Get high enough that I don't feel any need to express it
Get drunk enough that I'm distorting the point and it's essence
Never admit it's got a hold I refuse to accept it
Never commit to self control or healthy direction
It's an infection everyday it gets worse, it progresses
Give me a shot, Give me a hit give me sex cause I'm reckless
Every morning's a surprise I survive
Cause I'm trying to erase myself each time I imbibe
Let me describe the situation that I'm feeling inside
Slow suicide when I fuck, get drunk or get high
Sidewalks Are For Everyone Action Makes Front Page of Oregonian Metro! Photo by Michael Lloyd of The Oregonian On Thursday, April 29th - the commun
We rode to Selma with Roger, Steve and Eric. You might remember Roger as the cat from Mississippi with the surprising free Mumia T-shirt 9only surprising because of our assumptions.) Eric and I had a very long and intense conversation about responsibility and relationships. I've been thinking a lot about that recently. And have actually been feeling very blessed to have had the relationships I've had. More on that later.
As we approached the bridge entering Selma, I started having this overwhelming feeling. As we approached the bridge and entered the city. Saw the deterioration an lack of care and economic development I'd seen in many places at this point. But something was stronger here. Something I would come to understand over time. I cried for my people.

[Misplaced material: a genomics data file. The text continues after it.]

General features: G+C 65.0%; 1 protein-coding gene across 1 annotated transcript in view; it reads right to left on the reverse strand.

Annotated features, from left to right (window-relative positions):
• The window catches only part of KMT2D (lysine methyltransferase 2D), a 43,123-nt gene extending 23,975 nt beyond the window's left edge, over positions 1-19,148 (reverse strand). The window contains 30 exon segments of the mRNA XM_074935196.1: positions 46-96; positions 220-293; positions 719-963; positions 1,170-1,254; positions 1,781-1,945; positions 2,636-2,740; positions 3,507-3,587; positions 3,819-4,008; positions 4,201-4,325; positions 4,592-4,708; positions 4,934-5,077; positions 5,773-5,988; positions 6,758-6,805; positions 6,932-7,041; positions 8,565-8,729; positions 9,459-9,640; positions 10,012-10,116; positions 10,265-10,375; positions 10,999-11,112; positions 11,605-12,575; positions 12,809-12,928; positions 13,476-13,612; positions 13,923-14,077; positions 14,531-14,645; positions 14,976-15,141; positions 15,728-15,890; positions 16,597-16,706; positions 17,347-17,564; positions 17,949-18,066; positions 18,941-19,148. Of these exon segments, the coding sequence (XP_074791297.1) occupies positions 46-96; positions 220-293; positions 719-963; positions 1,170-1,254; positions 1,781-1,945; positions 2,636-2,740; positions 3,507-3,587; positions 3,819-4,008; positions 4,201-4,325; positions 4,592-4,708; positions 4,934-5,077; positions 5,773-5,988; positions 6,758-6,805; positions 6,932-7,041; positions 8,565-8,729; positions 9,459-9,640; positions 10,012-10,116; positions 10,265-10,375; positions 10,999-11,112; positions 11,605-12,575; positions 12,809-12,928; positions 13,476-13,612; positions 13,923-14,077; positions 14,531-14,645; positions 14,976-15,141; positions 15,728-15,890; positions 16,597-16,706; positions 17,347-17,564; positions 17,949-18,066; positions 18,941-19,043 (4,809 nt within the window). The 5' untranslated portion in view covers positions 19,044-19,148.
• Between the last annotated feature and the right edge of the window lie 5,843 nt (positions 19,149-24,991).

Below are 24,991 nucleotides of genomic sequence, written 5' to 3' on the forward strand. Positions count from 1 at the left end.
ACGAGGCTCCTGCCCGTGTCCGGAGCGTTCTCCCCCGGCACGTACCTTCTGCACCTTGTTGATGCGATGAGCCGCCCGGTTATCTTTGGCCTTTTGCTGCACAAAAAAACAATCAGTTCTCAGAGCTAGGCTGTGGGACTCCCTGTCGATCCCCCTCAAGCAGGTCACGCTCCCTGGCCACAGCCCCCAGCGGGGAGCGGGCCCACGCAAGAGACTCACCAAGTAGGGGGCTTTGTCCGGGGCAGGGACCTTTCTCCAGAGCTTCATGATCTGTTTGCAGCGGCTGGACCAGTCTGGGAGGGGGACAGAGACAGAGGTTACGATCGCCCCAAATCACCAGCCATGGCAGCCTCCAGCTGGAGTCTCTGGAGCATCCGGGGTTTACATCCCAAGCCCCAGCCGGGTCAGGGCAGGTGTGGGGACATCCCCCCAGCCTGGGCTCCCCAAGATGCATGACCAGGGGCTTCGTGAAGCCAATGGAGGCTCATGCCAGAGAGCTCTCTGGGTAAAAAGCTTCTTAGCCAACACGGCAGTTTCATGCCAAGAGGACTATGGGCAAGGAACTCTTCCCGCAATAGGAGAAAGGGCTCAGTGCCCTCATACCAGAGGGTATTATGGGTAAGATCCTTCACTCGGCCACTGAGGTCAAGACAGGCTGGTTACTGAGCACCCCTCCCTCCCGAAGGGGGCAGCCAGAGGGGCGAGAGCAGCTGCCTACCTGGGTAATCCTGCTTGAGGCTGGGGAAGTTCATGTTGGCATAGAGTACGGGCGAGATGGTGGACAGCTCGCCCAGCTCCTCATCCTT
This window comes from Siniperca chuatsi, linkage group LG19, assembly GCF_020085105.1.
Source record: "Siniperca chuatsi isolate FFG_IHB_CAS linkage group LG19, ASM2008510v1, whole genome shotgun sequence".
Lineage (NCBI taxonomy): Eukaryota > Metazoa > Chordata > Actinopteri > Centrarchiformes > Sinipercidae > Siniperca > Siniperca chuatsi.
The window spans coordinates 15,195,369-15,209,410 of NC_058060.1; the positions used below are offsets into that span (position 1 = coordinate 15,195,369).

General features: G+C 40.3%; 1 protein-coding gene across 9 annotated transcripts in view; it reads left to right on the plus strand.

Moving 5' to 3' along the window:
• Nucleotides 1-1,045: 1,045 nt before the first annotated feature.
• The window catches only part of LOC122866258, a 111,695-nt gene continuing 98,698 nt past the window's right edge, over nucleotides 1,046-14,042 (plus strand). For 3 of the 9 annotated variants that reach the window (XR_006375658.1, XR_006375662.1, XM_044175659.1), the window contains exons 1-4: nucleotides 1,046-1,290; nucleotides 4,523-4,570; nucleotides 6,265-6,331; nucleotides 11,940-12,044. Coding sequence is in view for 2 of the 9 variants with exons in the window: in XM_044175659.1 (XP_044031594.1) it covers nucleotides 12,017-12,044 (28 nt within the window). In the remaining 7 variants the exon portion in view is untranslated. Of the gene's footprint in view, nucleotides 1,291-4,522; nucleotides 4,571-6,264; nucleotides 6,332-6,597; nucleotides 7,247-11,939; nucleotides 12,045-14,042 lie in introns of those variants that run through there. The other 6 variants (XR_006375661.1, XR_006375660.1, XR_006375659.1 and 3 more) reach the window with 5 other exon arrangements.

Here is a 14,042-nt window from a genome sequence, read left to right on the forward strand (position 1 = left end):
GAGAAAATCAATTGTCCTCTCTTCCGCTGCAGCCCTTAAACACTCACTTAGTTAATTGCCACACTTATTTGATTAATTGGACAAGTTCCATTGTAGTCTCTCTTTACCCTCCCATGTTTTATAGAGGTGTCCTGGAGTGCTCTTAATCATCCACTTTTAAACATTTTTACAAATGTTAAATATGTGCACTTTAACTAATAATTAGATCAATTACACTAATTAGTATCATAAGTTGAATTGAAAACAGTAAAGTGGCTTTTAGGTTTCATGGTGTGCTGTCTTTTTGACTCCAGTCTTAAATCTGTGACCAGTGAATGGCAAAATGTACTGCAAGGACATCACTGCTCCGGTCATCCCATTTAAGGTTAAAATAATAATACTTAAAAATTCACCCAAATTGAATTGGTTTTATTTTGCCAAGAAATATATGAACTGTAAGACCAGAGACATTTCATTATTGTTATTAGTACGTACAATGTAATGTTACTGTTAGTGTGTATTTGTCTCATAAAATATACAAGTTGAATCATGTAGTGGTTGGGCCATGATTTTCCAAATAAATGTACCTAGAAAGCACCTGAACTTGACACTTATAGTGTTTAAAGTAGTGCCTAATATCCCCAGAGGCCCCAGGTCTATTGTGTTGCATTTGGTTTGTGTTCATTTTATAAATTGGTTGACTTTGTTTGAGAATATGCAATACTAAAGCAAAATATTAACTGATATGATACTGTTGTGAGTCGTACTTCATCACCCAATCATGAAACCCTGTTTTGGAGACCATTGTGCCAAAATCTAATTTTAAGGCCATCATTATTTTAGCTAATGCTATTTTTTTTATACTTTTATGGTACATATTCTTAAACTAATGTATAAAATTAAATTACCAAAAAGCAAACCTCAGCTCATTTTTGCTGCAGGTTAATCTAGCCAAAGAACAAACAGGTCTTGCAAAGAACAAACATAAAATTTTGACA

We had the honor and privilege of staying with Selma's Ms. Rose-Alabama's first Black judge. Can't front. The apartment was pretty plush. After crashing right out, I woke up early and got to working out and working. Jeff, Ms Rose and I went to 105 fm, the radio station co-owned by Ms. Rose. I met the DJ, Mac who would become my friend and source of Selma game over the course of the trip. After a great conversation, I met Sister Mahidera, one of our physical and spiritual guides throughout the trip.
We scheduled a town hall meeting at the gathering for 5 o clock at a place called the Gathering. Roger and I set up and around 5 o clock folks began to arrive. We were visited by a social worker from Florida who had relocated around a decade a go, a couple with a beautiful baby, a few other locals and of course our hosts. We were eventually joined by the magnificent Empress Imani and the multi talented Lady Freedom and Sister. Cheri Honkala arrived at around 8pm. We sat down and had a roundtable discussion which included James Neville (son of the civil rights activist of the same name) and Co-counsel (who's mother's head was split open during the Bloody Sunday protest). The meeting was potent and powerful, and we were proud and honored to be welcomed by our Selma family.